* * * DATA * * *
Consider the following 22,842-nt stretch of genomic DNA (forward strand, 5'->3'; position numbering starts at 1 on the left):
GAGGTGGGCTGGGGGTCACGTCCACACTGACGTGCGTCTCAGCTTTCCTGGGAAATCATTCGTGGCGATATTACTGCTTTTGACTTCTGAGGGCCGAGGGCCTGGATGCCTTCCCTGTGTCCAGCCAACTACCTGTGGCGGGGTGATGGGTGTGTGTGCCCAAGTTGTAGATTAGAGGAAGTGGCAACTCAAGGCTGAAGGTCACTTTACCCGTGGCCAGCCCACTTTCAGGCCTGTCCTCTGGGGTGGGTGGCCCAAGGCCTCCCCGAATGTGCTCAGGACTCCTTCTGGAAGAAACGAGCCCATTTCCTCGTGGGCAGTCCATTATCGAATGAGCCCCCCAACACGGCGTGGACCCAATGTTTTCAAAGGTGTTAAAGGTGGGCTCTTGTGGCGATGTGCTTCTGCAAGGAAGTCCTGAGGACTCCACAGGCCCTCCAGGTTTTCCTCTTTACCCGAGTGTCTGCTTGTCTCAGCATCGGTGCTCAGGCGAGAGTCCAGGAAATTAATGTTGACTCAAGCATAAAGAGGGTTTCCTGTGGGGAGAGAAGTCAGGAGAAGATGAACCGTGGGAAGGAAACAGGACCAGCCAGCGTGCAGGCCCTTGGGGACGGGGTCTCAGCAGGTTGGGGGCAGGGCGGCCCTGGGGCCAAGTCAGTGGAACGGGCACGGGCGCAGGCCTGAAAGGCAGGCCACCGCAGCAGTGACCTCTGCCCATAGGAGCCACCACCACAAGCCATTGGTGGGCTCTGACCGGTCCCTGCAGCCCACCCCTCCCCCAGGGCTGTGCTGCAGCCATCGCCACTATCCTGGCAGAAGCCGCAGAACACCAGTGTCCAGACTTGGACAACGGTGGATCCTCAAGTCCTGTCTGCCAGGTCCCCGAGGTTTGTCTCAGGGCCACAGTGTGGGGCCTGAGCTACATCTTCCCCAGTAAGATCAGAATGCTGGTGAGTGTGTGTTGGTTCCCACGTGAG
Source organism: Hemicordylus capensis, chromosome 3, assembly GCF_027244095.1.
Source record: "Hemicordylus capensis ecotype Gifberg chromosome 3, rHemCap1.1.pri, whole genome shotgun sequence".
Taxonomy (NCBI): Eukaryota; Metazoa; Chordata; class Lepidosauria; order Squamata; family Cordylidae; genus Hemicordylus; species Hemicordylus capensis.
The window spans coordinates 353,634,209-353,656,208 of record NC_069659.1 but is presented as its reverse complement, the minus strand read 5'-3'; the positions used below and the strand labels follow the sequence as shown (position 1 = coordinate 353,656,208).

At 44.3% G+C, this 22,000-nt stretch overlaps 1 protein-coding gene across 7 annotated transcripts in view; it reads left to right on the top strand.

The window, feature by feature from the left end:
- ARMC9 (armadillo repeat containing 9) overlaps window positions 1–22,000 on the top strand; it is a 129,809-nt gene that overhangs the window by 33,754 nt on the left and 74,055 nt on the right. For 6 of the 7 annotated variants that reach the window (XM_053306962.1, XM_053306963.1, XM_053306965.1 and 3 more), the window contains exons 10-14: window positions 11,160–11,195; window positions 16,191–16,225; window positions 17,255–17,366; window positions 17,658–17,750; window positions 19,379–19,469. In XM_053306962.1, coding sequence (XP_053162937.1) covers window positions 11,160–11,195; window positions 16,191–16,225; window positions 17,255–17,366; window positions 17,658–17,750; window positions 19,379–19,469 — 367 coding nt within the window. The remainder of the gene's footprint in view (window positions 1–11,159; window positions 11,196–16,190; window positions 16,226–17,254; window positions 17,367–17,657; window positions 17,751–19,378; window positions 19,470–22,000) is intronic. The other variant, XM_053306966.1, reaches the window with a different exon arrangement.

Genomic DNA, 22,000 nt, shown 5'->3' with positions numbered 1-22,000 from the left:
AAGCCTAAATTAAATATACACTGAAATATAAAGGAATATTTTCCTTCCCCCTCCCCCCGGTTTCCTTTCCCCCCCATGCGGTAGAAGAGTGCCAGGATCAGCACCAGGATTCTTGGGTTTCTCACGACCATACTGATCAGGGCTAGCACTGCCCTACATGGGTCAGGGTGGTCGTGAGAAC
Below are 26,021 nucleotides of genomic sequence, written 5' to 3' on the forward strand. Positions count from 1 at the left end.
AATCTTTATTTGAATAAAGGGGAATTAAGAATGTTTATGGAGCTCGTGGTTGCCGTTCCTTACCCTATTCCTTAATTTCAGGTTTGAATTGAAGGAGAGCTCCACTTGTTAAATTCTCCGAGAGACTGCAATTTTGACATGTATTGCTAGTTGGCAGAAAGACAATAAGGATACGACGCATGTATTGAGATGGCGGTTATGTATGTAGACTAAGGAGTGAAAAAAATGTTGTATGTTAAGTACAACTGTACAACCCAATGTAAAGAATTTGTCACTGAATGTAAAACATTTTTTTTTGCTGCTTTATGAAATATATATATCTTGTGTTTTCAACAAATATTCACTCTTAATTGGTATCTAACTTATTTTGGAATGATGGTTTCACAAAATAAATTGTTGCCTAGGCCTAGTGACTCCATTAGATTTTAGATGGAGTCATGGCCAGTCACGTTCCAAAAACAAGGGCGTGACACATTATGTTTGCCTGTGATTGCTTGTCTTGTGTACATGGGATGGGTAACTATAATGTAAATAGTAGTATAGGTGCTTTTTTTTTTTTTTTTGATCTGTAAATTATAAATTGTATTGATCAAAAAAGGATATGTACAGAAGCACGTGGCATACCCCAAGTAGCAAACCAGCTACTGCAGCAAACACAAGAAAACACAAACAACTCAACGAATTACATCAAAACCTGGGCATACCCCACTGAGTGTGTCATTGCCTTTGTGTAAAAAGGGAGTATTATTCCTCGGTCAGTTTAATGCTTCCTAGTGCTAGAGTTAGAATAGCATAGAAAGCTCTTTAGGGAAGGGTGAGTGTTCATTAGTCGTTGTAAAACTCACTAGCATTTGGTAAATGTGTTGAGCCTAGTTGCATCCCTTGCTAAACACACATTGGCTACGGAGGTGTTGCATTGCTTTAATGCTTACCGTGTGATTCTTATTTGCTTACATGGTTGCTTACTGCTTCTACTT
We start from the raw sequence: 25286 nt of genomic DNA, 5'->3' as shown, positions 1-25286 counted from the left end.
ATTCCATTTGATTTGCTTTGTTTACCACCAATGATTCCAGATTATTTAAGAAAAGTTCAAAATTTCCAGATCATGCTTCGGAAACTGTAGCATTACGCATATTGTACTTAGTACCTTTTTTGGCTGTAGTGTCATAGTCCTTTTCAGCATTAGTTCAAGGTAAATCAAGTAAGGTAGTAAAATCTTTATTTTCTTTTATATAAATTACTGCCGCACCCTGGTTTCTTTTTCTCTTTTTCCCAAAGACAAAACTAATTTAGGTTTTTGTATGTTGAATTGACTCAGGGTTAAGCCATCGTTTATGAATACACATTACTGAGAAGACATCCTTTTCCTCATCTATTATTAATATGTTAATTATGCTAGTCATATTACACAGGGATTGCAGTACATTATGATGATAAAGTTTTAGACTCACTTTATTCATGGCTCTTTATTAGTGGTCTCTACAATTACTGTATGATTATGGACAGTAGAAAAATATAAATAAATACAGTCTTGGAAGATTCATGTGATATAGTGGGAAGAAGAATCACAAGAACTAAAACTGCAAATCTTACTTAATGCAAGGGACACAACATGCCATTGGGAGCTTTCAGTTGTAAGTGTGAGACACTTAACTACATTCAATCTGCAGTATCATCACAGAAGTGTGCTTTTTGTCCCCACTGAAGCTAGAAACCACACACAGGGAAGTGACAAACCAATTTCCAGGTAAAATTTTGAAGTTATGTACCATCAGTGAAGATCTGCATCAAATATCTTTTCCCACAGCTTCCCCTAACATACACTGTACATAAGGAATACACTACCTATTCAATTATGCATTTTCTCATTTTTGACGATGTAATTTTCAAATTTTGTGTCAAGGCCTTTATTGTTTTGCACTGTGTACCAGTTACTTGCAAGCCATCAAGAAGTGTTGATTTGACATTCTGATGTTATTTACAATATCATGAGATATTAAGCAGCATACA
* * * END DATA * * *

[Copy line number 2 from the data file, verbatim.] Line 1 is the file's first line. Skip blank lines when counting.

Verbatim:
GAGGTGGGCTGGGGGTCACGTCCACACTGACGTGCGTCTCAGCTTTCCTGGGAAATCATTCGTGGCGATATTACTGCTTTTGACTTCTGAGGGCCGAGGGCCTGGATGCCTTCCCTGTGTCCAGCCAACTACCTGTGGCGGGGTGATGGGTGTGTGTGCCCAAGTTGTAGATTAGAGGAAGTGGCAACTCAAGGCTGAAGGTCACTTTACCCGTGGCCAGCCCACTTTCAGGCCTGTCCTCTGGGGTGGGTGGCCCAAGGCCTCCCCGAATGTGCTCAGGACTCCTTCTGGAAGAAACGAGCCCATTTCCTCGTGGGCAGTCCATTATCGAATGAGCCCCCCAACACGGCGTGGACCCAATGTTTTCAAAGGTGTTAAAGGTGGGCTCTTGTGGCGATGTGCTTCTGCAAGGAAGTCCTGAGGACTCCACAGGCCCTCCAGGTTTTCCTCTTTACCCGAGTGTCTGCTTGTCTCAGCATCGGTGCTCAGGCGAGAGTCCAGGAAATTAATGTTGACTCAAGCATAAAGAGGGTTTCCTGTGGGGAGAGAAGTCAGGAGAAGATGAACCGTGGGAAGGAAACAGGACCAGCCAGCGTGCAGGCCCTTGGGGACGGGGTCTCAGCAGGTTGGGGGCAGGGCGGCCCTGGGGCCAAGTCAGTGGAACGGGCACGGGCGCAGGCCTGAAAGGCAGGCCACCGCAGCAGTGACCTCTGCCCATAGGAGCCACCACCACAAGCCATTGGTGGGCTCTGACCGGTCCCTGCAGCCCACCCCTCCCCCAGGGCTGTGCTGCAGCCATCGCCACTATCCTGGCAGAAGCCGCAGAACACCAGTGTCCAGACTTGGACAACGGTGGATCCTCAAGTCCTGTCTGCCAGGTCCCCGAGGTTTGTCTCAGGGCCACAGTGTGGGGCCTGAGCTACATCTTCCCCAGTAAGATCAGAATGCTGGTGAGTGTGTGTTGGTTCCCACGTGAG